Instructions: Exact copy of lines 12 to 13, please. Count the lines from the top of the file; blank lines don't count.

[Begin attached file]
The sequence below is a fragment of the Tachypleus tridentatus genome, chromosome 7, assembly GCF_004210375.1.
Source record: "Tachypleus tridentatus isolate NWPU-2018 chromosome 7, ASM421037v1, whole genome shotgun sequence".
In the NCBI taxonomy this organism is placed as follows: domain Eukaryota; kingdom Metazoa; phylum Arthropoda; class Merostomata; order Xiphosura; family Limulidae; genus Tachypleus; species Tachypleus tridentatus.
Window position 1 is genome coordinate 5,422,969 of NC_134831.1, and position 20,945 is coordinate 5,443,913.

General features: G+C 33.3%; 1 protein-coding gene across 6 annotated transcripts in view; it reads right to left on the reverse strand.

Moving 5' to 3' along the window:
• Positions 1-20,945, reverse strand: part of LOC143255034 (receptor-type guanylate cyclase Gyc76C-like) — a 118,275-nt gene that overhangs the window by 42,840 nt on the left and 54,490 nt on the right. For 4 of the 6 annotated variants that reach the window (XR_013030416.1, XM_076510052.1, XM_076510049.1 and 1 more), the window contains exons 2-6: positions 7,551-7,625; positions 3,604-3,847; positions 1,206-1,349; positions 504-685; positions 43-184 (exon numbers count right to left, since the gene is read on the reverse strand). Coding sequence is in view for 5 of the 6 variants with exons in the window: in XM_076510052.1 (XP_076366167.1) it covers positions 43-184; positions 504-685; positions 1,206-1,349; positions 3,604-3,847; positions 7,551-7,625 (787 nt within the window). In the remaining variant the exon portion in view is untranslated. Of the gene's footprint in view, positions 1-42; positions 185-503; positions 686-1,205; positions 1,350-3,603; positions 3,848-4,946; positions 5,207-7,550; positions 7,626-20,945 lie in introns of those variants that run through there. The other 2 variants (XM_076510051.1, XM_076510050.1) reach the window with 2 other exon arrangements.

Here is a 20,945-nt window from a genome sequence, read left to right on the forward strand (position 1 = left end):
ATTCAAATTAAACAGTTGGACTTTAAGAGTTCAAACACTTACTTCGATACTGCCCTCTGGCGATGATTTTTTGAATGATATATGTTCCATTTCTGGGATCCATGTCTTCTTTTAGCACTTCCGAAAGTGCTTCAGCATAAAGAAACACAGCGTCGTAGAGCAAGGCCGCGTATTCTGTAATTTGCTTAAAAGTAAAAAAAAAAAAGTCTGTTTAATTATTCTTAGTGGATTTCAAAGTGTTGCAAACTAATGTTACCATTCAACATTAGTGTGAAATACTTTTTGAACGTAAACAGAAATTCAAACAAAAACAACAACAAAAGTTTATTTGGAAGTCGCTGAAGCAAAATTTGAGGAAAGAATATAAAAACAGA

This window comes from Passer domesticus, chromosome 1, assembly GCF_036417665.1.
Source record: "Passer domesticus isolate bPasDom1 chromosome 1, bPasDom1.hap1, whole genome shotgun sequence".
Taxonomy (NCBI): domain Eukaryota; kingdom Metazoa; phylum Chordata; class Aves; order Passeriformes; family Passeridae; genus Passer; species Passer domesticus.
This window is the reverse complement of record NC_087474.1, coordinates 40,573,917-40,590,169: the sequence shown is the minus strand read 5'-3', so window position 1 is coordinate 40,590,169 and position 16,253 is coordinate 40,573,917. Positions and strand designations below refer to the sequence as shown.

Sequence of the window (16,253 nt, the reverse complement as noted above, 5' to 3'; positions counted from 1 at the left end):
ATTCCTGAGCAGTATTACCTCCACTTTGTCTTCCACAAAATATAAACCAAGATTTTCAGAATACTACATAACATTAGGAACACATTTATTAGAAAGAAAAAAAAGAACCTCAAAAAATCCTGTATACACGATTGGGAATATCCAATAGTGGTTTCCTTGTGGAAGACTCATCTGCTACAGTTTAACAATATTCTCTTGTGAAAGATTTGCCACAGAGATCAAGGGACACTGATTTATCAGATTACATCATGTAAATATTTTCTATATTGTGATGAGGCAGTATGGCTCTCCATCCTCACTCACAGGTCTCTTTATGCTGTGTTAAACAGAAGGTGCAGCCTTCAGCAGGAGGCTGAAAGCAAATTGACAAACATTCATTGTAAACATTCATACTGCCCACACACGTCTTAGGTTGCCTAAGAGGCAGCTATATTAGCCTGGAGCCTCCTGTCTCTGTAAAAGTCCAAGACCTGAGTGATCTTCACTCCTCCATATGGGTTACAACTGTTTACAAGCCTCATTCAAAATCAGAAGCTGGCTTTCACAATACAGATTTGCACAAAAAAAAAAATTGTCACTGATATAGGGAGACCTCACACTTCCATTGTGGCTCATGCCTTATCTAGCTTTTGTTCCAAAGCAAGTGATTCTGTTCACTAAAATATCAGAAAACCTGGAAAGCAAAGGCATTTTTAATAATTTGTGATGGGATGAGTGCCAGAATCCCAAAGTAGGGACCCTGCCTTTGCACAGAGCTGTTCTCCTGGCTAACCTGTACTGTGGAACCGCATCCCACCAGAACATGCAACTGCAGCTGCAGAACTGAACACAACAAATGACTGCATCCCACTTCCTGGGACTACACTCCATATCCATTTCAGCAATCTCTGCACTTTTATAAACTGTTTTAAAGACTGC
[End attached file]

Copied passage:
Taxonomy (NCBI): domain Eukaryota; kingdom Metazoa; phylum Chordata; class Aves; order Passeriformes; family Passeridae; genus Passer; species Passer domesticus.
This window is the reverse complement of record NC_087474.1, coordinates 40,573,917-40,590,169: the sequence shown is the minus strand read 5'-3', so window position 1 is coordinate 40,590,169 and position 16,253 is coordinate 40,573,917. Positions and strand designations below refer to the sequence as shown.